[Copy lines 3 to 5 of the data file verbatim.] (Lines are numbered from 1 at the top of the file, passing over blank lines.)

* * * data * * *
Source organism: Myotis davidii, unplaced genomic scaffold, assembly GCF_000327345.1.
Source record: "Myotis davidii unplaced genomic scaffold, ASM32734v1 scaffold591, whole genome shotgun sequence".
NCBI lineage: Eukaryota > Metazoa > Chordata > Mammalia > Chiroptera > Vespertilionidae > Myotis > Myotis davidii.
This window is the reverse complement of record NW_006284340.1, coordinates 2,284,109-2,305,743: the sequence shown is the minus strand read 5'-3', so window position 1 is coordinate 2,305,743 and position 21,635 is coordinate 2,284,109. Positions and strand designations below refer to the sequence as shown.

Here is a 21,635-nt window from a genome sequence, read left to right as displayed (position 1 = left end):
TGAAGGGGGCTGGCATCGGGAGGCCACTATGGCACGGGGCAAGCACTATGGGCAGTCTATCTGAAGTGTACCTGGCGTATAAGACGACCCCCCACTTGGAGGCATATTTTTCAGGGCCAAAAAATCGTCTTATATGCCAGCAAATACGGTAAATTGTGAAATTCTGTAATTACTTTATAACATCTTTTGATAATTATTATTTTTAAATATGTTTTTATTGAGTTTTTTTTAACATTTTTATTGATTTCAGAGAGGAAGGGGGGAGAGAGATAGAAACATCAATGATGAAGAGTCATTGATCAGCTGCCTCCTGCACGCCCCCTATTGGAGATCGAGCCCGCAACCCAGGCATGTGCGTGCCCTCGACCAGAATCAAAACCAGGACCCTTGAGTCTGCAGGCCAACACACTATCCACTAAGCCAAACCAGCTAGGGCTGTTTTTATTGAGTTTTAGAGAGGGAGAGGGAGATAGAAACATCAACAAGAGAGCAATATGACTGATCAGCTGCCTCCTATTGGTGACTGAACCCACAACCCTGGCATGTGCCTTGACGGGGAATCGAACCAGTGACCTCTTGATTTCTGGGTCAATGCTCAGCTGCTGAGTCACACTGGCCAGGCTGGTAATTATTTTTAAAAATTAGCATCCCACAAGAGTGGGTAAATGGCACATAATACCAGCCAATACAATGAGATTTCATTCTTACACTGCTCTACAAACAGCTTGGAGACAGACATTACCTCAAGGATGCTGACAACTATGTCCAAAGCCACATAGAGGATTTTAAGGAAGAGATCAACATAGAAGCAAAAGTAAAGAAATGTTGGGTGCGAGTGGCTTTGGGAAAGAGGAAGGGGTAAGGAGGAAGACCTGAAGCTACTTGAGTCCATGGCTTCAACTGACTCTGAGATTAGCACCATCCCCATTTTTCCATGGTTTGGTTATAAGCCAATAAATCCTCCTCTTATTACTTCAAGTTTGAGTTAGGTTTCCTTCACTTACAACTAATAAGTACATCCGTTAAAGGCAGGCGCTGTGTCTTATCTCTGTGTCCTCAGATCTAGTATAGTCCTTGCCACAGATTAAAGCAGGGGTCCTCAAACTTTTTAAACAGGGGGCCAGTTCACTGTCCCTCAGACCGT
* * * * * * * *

NCBI lineage: Eukaryota > Metazoa > Chordata > Mammalia > Chiroptera > Vespertilionidae > Myotis > Myotis davidii.
This window is the reverse complement of record NW_006284340.1, coordinates 2,284,109-2,305,743: the sequence shown is the minus strand read 5'-3', so window position 1 is coordinate 2,305,743 and position 21,635 is coordinate 2,284,109. Positions and strand designations below refer to the sequence as shown.

Here is a 21,635-nt window from a genome sequence, read left to right as displayed (position 1 = left end):